Even if you feel great, the same applies if you’re beyond busy and have no time for exercise. Modify your plans and do what you can. Even if you only have 10 measly minutes, you can still get something done. Like, oh, I don’t know, one of these?
A1. KB swing x10
A2. Inchworm to pushup x10
Repeat for 10 minutes.
A1. Goblet squat x10
A2. TRX row x10
Repeat for 10 minutes.
A1. DB squat to press x10
A2. Plank x10 sec
Repeat for 10 minutes.
Are these workouts complex? No. Are they super challenging? No. Are they better than nothing? YES.
What You Eat Matters Even More Now.
With or without a newborn, many of you guys out there have a metric shit ton of stress in your life. Work, social obligations, family, friends, pets, injuries… all of these things add up. When the cumulative stress from all of these things becomes too much, it can affect how you sleep, how you exercise, and so many other life factors.
This is why trying to stick to clean, whole foods is so imperative.
I’ve often told my weight loss clients that in all honesty, they don’t even need to train with me to see incredible results. If they would just really hone in on their diet and go for a daily walk, they would lose weight… no additional exercise needed. Now, of course some dedicated strength training will only further their cause, but legitimately 85% of their success will come from better eating.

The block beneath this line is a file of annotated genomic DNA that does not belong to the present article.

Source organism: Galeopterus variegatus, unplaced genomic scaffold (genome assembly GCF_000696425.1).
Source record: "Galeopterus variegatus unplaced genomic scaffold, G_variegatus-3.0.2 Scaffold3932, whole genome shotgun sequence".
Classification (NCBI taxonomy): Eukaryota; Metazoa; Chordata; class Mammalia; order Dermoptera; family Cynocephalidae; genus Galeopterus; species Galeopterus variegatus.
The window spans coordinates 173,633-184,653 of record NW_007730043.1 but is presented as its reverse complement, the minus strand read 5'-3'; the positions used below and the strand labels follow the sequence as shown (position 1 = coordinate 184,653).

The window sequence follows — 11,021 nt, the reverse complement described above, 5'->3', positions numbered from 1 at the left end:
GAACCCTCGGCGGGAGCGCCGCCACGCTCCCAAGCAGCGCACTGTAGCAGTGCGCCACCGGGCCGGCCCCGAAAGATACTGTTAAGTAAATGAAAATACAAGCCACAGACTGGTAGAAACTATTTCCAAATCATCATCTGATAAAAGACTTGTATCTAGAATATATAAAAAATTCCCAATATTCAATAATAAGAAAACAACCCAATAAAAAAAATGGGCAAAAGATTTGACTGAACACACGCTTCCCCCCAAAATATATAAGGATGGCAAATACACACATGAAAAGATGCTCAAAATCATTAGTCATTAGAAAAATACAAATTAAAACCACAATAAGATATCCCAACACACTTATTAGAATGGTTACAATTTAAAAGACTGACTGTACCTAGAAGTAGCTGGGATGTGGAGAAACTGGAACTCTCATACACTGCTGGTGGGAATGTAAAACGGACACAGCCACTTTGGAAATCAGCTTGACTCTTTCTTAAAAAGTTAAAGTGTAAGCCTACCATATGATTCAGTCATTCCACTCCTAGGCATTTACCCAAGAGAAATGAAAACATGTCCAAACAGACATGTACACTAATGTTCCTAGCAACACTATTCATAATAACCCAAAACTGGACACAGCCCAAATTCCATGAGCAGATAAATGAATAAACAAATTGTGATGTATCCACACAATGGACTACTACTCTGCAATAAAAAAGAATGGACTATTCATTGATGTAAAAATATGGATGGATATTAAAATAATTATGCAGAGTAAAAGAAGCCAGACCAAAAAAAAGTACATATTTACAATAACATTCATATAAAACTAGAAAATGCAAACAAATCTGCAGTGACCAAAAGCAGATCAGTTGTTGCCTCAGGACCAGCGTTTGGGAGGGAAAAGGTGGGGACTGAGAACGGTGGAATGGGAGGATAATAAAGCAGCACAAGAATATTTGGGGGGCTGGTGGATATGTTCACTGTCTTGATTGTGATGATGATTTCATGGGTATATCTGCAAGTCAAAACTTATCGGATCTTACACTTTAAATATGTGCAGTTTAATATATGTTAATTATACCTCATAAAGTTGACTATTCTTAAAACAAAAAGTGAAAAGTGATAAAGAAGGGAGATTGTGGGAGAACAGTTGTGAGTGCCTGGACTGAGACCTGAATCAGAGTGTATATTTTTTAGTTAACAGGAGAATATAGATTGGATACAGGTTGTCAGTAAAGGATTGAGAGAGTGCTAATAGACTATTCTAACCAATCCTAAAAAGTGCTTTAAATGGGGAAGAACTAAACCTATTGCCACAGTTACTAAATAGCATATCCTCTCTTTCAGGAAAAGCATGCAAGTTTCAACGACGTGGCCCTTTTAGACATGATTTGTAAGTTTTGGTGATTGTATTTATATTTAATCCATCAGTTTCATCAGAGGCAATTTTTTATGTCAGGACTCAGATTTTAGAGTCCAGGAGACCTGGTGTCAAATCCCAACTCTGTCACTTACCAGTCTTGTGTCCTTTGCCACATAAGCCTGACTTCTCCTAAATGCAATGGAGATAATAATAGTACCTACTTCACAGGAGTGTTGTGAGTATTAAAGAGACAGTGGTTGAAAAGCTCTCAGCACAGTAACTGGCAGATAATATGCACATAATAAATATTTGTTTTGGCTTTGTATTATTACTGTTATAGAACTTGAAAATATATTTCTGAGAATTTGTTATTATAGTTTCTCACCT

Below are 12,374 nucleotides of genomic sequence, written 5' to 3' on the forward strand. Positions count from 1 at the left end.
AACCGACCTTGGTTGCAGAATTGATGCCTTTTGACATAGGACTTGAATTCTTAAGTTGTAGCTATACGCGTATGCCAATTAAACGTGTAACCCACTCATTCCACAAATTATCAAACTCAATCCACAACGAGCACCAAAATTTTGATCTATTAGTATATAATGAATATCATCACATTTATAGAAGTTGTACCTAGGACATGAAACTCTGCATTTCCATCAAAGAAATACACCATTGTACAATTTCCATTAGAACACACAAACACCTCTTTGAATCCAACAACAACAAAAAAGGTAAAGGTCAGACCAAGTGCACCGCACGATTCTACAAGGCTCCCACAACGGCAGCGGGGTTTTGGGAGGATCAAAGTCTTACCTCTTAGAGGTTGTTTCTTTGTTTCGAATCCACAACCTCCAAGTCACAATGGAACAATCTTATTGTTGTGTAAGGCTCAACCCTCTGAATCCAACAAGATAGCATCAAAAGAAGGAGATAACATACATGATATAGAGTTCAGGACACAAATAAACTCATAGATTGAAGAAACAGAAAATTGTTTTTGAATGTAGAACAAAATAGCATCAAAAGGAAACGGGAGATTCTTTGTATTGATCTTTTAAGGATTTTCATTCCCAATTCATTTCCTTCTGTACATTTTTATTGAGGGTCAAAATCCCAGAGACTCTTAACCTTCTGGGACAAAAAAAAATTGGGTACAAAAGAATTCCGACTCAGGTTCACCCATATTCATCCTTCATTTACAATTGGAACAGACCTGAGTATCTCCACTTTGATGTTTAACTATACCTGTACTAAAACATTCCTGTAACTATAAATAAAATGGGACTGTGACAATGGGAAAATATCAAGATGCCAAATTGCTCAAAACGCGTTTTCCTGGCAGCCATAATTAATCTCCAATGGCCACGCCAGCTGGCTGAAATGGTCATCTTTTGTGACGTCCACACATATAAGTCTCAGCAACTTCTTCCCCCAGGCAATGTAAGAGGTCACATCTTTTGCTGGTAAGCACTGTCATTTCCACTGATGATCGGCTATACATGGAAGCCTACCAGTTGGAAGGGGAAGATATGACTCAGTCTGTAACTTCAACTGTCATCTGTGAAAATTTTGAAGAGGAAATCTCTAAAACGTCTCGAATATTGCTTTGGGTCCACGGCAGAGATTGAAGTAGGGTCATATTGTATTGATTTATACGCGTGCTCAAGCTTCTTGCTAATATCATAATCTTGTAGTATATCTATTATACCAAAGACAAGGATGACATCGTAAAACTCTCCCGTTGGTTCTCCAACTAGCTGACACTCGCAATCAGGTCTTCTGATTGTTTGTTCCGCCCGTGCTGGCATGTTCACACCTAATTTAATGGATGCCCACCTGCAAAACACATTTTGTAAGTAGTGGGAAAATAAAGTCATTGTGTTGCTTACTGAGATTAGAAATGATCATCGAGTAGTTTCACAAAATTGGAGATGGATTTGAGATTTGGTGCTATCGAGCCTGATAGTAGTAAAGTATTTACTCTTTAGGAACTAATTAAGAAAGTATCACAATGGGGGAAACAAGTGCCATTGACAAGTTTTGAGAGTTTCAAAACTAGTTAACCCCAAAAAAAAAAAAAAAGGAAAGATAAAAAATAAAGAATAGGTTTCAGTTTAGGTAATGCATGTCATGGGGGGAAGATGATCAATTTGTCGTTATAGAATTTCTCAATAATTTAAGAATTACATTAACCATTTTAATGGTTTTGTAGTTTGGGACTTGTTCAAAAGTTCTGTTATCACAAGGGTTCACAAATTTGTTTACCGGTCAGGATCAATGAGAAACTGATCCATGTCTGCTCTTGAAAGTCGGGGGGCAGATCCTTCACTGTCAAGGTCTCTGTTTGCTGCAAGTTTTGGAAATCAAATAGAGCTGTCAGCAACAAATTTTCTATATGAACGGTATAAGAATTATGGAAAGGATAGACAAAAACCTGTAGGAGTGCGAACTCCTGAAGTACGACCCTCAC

For me specifically, Nolan is throwing off my sleep, exercise, and stress levels. If I don’t take the time to make sure my meals are prepped, or at least planned ahead of time, I’m walking on dangerously thin ice when it comes to probable and unnecessary weight gain.
Bad sleep = hormones thrown out of whack, making you hungrier and less likely to feel full.
Bad exercise = your ability to build lean muscle and burn fat is compromised.
More stress = multiplies the 2 previously mentioned things tenfold.
Clean diet = your safety net to help negate all of those things.
Falling into the trap of eating out often just because ‘you have no time’ is a lazy cop out for a lot of people. If I told you that your celebrity crush wanted to go on a 60 minute date with you every day, I’d be willing to bet you’d find a way to make that work with your busy schedule. Setting the time aside to prep and plan meals is no different.
If something is important to you, you don’t find time for it… you make time.